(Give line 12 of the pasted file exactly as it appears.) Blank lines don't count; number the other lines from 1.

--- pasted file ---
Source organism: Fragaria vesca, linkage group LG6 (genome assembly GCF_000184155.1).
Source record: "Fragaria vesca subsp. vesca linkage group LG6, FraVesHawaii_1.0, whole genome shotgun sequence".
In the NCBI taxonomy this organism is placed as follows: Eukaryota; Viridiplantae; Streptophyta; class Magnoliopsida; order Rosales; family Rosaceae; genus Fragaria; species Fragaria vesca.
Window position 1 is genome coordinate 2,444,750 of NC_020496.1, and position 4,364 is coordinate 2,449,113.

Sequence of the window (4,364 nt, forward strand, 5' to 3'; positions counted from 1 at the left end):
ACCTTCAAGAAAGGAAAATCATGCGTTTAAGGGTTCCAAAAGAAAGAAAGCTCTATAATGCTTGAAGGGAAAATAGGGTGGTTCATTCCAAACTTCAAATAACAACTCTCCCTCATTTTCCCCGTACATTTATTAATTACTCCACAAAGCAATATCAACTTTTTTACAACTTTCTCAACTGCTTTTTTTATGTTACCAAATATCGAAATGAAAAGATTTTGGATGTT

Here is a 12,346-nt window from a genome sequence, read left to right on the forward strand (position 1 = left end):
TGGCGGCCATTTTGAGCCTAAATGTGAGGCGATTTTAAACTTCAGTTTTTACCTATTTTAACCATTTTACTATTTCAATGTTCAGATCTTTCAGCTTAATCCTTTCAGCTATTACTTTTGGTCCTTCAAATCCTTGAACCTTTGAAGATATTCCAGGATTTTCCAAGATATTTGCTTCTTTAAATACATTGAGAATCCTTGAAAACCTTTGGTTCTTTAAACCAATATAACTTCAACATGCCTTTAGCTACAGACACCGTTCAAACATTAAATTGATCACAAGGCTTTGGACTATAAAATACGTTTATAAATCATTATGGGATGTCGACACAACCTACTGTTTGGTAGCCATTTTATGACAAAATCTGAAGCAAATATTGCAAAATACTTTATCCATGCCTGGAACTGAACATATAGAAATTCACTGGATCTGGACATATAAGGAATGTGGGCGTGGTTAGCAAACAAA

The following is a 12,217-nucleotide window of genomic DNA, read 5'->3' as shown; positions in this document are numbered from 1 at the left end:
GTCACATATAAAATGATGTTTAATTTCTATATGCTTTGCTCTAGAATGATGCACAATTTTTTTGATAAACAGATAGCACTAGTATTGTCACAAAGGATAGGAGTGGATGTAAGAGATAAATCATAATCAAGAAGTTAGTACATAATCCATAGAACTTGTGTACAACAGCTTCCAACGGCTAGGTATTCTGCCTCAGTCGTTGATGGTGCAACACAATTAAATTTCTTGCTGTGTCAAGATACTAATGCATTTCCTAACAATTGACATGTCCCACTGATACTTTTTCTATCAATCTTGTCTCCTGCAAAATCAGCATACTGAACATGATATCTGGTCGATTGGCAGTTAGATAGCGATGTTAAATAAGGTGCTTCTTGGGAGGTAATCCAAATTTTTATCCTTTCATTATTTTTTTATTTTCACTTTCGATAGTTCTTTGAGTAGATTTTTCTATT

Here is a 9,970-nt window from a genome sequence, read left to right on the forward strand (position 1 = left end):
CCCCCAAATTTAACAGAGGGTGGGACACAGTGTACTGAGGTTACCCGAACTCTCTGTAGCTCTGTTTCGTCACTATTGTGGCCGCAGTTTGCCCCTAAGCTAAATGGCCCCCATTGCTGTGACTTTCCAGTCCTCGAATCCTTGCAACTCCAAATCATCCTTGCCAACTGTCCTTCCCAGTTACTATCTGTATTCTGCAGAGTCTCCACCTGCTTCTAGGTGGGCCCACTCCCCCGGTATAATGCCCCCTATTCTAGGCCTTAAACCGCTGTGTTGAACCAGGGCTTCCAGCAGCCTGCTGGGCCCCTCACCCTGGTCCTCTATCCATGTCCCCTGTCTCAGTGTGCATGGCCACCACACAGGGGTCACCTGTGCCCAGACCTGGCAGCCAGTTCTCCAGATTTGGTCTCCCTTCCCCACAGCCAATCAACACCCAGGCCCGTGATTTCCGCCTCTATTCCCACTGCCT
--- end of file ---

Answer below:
CCCCCAAATTTAACAGAGGGTGGGACACAGTGTACTGAGGTTACCCGAACTCTCTGTAGCTCTGTTTCGTCACTATTGTGGCCGCAGTTTGCCCCTAAGCTAAATGGCCCCCATTGCTGTGACTTTCCAGTCCTCGAATCCTTGCAACTCCAAATCATCCTTGCCAACTGTCCTTCCCAGTTACTATCTGTATTCTGCAGAGTCTCCACCTGCTTCTAGGTGGGCCCACTCCCCCGGTATAATGCCCCCTATTCTAGGCCTTAAACCGCTGTGTTGAACCAGGGCTTCCAGCAGCCTGCTGGGCCCCTCACCCTGGTCCTCTATCCATGTCCCCTGTCTCAGTGTGCATGGCCACCACACAGGGGTCACCTGTGCCCAGACCTGGCAGCCAGTTCTCCAGATTTGGTCTCCCTTCCCCACAGCCAATCAACACCCAGGCCCGTGATTTCCGCCTCTATTCCCACTGCCT